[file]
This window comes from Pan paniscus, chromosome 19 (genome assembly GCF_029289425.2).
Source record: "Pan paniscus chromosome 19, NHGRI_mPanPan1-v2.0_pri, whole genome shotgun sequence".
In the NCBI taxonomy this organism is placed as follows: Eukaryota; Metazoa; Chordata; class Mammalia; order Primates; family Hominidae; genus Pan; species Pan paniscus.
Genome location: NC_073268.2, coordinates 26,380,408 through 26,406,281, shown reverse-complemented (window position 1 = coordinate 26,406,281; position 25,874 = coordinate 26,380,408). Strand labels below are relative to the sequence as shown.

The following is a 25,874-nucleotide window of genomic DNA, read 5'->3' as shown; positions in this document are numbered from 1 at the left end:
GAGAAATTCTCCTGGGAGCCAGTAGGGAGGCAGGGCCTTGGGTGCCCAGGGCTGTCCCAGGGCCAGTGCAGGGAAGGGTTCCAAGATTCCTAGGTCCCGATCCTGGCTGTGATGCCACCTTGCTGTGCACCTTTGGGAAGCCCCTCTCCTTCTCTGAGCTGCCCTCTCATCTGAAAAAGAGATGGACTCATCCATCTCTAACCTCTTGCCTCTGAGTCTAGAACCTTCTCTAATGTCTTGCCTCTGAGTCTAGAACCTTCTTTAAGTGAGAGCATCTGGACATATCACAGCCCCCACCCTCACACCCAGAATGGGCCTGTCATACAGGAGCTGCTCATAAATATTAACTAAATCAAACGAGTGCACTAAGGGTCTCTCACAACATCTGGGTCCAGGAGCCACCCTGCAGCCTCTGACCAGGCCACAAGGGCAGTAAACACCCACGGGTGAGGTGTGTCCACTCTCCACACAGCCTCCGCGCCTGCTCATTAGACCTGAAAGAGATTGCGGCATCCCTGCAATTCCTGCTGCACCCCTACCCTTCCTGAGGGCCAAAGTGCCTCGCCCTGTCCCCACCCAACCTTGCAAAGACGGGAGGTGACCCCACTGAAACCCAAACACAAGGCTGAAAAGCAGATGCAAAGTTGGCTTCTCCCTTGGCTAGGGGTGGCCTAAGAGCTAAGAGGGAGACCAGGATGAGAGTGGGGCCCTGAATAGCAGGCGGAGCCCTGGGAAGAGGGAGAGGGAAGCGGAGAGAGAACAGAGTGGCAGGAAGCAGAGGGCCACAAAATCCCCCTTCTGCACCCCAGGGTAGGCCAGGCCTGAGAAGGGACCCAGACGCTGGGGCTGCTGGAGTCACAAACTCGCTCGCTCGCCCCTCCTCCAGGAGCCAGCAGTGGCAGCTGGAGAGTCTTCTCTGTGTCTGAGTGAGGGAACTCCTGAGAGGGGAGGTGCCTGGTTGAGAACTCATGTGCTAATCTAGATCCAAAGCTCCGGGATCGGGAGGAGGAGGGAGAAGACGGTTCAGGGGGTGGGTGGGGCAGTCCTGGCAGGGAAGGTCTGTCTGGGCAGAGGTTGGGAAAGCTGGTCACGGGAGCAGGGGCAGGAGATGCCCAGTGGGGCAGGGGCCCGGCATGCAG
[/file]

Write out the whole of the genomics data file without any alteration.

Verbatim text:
This window comes from Pan paniscus, chromosome 19 (genome assembly GCF_029289425.2).
Source record: "Pan paniscus chromosome 19, NHGRI_mPanPan1-v2.0_pri, whole genome shotgun sequence".
In the NCBI taxonomy this organism is placed as follows: Eukaryota; Metazoa; Chordata; class Mammalia; order Primates; family Hominidae; genus Pan; species Pan paniscus.
Genome location: NC_073268.2, coordinates 26,380,408 through 26,406,281, shown reverse-complemented (window position 1 = coordinate 26,406,281; position 25,874 = coordinate 26,380,408). Strand labels below are relative to the sequence as shown.

The following is a 25,874-nucleotide window of genomic DNA, read 5'->3' as shown; positions in this document are numbered from 1 at the left end:
GAGAAATTCTCCTGGGAGCCAGTAGGGAGGCAGGGCCTTGGGTGCCCAGGGCTGTCCCAGGGCCAGTGCAGGGAAGGGTTCCAAGATTCCTAGGTCCCGATCCTGGCTGTGATGCCACCTTGCTGTGCACCTTTGGGAAGCCCCTCTCCTTCTCTGAGCTGCCCTCTCATCTGAAAAAGAGATGGACTCATCCATCTCTAACCTCTTGCCTCTGAGTCTAGAACCTTCTCTAATGTCTTGCCTCTGAGTCTAGAACCTTCTTTAAGTGAGAGCATCTGGACATATCACAGCCCCCACCCTCACACCCAGAATGGGCCTGTCATACAGGAGCTGCTCATAAATATTAACTAAATCAAACGAGTGCACTAAGGGTCTCTCACAACATCTGGGTCCAGGAGCCACCCTGCAGCCTCTGACCAGGCCACAAGGGCAGTAAACACCCACGGGTGAGGTGTGTCCACTCTCCACACAGCCTCCGCGCCTGCTCATTAGACCTGAAAGAGATTGCGGCATCCCTGCAATTCCTGCTGCACCCCTACCCTTCCTGAGGGCCAAAGTGCCTCGCCCTGTCCCCACCCAACCTTGCAAAGACGGGAGGTGACCCCACTGAAACCCAAACACAAGGCTGAAAAGCAGATGCAAAGTTGGCTTCTCCCTTGGCTAGGGGTGGCCTAAGAGCTAAGAGGGAGACCAGGATGAGAGTGGGGCCCTGAATAGCAGGCGGAGCCCTGGGAAGAGGGAGAGGGAAGCGGAGAGAGAACAGAGTGGCAGGAAGCAGAGGGCCACAAAATCCCCCTTCTGCACCCCAGGGTAGGCCAGGCCTGAGAAGGGACCCAGACGCTGGGGCTGCTGGAGTCACAAACTCGCTCGCTCGCCCCTCCTCCAGGAGCCAGCAGTGGCAGCTGGAGAGTCTTCTCTGTGTCTGAGTGAGGGAACTCCTGAGAGGGGAGGTGCCTGGTTGAGAACTCATGTGCTAATCTAGATCCAAAGCTCCGGGATCGGGAGGAGGAGGGAGAAGACGGTTCAGGGGGTGGGTGGGGCAGTCCTGGCAGGGAAGGTCTGTCTGGGCAGAGGTTGGGAAAGCTGGTCACGGGAGCAGGGGCAGGAGATGCCCAGTGGGGCAGGGGCCCGGCATGCAG